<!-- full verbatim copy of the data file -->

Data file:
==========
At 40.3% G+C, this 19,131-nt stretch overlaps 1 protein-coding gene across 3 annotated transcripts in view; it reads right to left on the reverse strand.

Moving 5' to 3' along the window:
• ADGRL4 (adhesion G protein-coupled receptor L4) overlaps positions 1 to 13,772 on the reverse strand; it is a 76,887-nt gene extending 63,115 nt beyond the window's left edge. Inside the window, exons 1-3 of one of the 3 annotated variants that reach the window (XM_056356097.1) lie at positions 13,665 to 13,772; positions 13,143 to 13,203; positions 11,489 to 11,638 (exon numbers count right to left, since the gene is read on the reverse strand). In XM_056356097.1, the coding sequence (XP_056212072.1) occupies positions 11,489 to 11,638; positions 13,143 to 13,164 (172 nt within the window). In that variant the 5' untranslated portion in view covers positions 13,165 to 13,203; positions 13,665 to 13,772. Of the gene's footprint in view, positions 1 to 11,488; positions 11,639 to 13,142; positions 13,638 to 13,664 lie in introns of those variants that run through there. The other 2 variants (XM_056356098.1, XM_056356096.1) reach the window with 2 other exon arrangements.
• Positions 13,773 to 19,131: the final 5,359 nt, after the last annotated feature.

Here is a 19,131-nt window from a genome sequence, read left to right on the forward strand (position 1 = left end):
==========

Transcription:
At 40.3% G+C, this 19,131-nt stretch overlaps 1 protein-coding gene across 3 annotated transcripts in view; it reads right to left on the reverse strand.

Moving 5' to 3' along the window:
• ADGRL4 (adhesion G protein-coupled receptor L4) overlaps positions 1 to 13,772 on the reverse strand; it is a 76,887-nt gene extending 63,115 nt beyond the window's left edge. Inside the window, exons 1-3 of one of the 3 annotated variants that reach the window (XM_056356097.1) lie at positions 13,665 to 13,772; positions 13,143 to 13,203; positions 11,489 to 11,638 (exon numbers count right to left, since the gene is read on the reverse strand). In XM_056356097.1, the coding sequence (XP_056212072.1) occupies positions 11,489 to 11,638; positions 13,143 to 13,164 (172 nt within the window). In that variant the 5' untranslated portion in view covers positions 13,165 to 13,203; positions 13,665 to 13,772. Of the gene's footprint in view, positions 1 to 11,488; positions 11,639 to 13,142; positions 13,638 to 13,664 lie in introns of those variants that run through there. The other 2 variants (XM_056356098.1, XM_056356096.1) reach the window with 2 other exon arrangements.
• Positions 13,773 to 19,131: the final 5,359 nt, after the last annotated feature.

Here is a 19,131-nt window from a genome sequence, read left to right on the forward strand (position 1 = left end):